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Treasure 23: Scribner's Statistical Atlas of the United States
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Treasure 23: Scribner's Statistical Atlas of the United States

Historic Documents
Léa Moreau
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Treasure 23: Scribner's Statistical Atlas of the United States
Historic Documents
Treasure 23: Scribner's Statistical Atlas of the United States
With roots dating back to the religious observances of the founding fathers, the national holiday of Thanksgiving is celebrated each November in America. The development of the holiday largely mirrors the development of the American nation itself, with tales of warring peoples, inter-state rivalry and the inevitable spread of development.

One popular oral tradition traces Thanksgiving to an event in 1621 which took place between the Pilgrim fathers and the native Wampanoag people. Relations between the settlers and indigenous people were inevitably tense at this time, but the shared feasting and frolics of the "Plymouth Thanksgiving" heralded a friendly truce which lasted for fifty years.

Many years later, and during the tensions of the American Civil War, the editor of a popular magazine, Sarah Josepha Hale, campaigned for a national holiday as a way of promoting unity between the states. Thanksgiving Day was announced by Abraham Lincoln and celebrated for the first time on 26 November 1863. Since then, Thanksgiving is traditionally celebrated on the fourth Thursday in November.

In 1880, a volume was produced which sought to capture the "state of the union", using data gleaned from census and other records to produce visual representations of the nation. Scribner's Statistical Atlas of the United States uses a mass of information on topics as diverse as population, literacy, agriculture and religion to literally map out the whole of the developing country.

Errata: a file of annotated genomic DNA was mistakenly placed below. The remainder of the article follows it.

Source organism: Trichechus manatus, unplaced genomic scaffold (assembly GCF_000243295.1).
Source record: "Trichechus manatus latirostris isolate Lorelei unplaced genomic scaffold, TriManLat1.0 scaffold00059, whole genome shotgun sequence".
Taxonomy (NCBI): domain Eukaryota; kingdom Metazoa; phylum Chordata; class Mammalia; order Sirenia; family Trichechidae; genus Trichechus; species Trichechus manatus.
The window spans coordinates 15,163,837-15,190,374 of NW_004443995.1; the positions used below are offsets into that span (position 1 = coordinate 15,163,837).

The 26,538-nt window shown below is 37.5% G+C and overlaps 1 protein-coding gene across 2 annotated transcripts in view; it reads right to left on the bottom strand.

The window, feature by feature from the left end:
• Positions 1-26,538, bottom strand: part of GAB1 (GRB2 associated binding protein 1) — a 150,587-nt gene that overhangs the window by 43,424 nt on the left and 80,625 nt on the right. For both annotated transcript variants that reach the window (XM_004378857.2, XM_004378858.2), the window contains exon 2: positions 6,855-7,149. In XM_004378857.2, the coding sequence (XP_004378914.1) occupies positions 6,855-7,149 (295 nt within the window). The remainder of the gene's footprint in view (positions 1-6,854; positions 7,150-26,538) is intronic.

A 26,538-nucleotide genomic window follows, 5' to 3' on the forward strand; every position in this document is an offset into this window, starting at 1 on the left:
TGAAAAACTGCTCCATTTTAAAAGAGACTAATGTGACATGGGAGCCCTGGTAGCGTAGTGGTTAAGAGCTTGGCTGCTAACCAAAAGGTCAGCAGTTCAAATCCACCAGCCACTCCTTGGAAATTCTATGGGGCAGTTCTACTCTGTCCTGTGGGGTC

Using just one example from Scribner's Atlas charting the distribution of corn production across the entire United States, it is clear that the general pattern of development is east to west. The eastern areas are much smaller and more populous than the wide expanse of the "unsettled parts" - referred on the Silver Screen as "the Wild West".

Another key aspect of the map are the areas denoted as "Indian Reservations" - specific territories designed to allow some limited freedom of movement to the indigenous populations finding themselves under increasing threat from multiple generations of European settlers. Within the numerous reservations some recognisable Native American names are visible - Sioux, Cherokee and Navajo; however, many are less familiar and many more are either under threat or have entirely disappeared - such as the Wampanoags of the original "Plymouth Thanksgiving" of 1621.

Scribner's Statistical Atlas of the United States was a vast undertaking of data management completed in a simpler age of pen and ink. The detail provided in the snapshot offers readers an intriguing glimpse at the development of one of the most powerful nations on the planet today.
Map from Scribner's statistical atlas of the United States. [ca. 1883]
Thanksgiving, USA, Map
Aberdeen Local Studies
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